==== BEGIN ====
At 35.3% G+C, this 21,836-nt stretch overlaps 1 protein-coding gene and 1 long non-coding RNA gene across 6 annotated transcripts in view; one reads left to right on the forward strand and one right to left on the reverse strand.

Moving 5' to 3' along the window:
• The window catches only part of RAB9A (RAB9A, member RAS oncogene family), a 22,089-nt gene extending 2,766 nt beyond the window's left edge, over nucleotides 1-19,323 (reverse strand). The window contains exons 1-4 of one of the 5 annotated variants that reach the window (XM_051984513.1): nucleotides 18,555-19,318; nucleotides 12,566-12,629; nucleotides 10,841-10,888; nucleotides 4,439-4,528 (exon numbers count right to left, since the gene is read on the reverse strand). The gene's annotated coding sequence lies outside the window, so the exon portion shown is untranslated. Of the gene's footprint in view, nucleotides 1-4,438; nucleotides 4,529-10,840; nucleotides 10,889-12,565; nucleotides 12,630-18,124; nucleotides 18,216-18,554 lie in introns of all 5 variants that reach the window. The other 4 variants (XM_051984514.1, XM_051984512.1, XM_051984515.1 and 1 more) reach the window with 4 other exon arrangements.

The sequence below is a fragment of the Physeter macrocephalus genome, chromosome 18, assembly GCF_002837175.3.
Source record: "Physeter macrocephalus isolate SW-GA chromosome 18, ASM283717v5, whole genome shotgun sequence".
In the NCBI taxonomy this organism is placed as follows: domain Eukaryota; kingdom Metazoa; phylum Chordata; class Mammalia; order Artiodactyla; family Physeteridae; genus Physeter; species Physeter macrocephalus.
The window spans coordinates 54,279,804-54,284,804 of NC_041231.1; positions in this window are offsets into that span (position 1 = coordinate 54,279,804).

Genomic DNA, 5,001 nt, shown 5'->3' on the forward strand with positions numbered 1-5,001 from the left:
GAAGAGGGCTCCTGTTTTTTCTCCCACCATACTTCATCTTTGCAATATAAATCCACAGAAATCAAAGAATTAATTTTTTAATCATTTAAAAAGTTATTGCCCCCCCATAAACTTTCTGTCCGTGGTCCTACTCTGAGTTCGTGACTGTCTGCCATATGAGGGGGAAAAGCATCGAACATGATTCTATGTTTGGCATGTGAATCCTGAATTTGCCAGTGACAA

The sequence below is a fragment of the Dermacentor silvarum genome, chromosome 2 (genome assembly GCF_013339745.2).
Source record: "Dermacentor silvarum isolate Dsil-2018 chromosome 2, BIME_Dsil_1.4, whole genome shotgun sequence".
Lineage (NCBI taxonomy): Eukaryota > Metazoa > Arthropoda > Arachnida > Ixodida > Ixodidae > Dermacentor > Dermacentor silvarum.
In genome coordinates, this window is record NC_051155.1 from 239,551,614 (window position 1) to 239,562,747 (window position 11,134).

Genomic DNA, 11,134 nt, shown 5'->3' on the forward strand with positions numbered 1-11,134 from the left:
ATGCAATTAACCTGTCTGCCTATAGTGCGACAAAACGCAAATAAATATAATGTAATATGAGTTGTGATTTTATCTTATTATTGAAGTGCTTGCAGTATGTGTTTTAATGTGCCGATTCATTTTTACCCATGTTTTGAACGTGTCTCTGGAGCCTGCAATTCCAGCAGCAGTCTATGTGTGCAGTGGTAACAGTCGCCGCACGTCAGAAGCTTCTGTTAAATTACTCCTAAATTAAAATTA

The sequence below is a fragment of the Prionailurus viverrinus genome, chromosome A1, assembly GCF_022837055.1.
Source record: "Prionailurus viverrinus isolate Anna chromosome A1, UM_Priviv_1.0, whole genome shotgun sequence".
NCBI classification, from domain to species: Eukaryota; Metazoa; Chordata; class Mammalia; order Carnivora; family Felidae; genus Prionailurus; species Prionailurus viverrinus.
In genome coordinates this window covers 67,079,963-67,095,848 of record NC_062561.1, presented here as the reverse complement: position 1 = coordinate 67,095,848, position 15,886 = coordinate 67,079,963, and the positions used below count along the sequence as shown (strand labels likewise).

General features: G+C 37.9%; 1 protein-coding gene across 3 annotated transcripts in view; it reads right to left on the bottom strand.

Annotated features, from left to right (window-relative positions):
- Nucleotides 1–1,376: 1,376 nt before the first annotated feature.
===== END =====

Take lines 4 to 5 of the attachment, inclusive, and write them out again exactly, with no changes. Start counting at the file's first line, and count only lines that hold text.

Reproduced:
The sequence below is a fragment of the Physeter macrocephalus genome, chromosome 18, assembly GCF_002837175.3.
Source record: "Physeter macrocephalus isolate SW-GA chromosome 18, ASM283717v5, whole genome shotgun sequence".